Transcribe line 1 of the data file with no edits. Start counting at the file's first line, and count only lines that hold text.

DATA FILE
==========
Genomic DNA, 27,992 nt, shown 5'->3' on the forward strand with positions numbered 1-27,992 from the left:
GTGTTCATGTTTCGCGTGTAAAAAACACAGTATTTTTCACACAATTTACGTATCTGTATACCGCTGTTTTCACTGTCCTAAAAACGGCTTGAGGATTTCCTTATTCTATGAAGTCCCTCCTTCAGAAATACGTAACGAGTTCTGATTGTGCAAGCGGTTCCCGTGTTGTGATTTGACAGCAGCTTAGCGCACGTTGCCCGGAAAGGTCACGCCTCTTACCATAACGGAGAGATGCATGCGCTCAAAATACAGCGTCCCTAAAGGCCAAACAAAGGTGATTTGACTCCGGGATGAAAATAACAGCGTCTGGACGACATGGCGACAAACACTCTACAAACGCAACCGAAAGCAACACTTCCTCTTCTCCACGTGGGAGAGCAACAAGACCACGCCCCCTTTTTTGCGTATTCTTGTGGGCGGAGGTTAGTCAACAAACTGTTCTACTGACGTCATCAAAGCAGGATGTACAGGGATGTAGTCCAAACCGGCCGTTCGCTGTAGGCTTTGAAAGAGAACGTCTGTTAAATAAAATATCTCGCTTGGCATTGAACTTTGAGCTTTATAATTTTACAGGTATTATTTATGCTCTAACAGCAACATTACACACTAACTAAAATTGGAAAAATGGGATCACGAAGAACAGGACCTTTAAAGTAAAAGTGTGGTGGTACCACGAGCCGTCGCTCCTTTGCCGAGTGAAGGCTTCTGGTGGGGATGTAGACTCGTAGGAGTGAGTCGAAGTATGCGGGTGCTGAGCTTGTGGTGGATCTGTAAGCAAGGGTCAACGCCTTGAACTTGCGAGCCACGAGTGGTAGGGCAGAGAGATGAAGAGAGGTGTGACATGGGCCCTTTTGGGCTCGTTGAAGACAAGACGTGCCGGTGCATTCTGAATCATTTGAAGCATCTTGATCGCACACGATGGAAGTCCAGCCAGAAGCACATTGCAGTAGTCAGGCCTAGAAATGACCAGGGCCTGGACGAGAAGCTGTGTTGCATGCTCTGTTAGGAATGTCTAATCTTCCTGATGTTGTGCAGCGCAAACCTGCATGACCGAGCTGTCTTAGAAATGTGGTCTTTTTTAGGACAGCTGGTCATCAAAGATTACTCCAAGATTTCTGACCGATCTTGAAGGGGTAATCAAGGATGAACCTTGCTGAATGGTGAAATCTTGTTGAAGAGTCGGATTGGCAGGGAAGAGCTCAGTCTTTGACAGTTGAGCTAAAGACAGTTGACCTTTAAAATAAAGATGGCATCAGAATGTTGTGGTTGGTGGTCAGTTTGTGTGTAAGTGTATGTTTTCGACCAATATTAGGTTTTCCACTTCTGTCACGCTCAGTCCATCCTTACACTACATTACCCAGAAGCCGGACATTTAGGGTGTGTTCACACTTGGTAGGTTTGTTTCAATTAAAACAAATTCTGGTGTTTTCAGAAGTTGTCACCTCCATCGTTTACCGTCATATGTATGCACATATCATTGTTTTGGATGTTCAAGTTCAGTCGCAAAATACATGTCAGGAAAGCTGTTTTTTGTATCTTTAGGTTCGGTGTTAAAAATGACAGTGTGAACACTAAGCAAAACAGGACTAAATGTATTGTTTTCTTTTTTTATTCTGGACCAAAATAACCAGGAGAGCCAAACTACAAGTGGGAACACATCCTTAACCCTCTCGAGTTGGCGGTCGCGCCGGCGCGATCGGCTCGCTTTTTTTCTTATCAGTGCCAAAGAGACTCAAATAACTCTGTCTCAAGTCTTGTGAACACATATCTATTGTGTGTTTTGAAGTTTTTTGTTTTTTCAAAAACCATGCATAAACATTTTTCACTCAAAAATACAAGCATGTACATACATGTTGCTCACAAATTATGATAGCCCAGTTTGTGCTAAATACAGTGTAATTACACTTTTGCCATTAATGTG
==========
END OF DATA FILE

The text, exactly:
Genomic DNA, 27,992 nt, shown 5'->3' on the forward strand with positions numbered 1-27,992 from the left: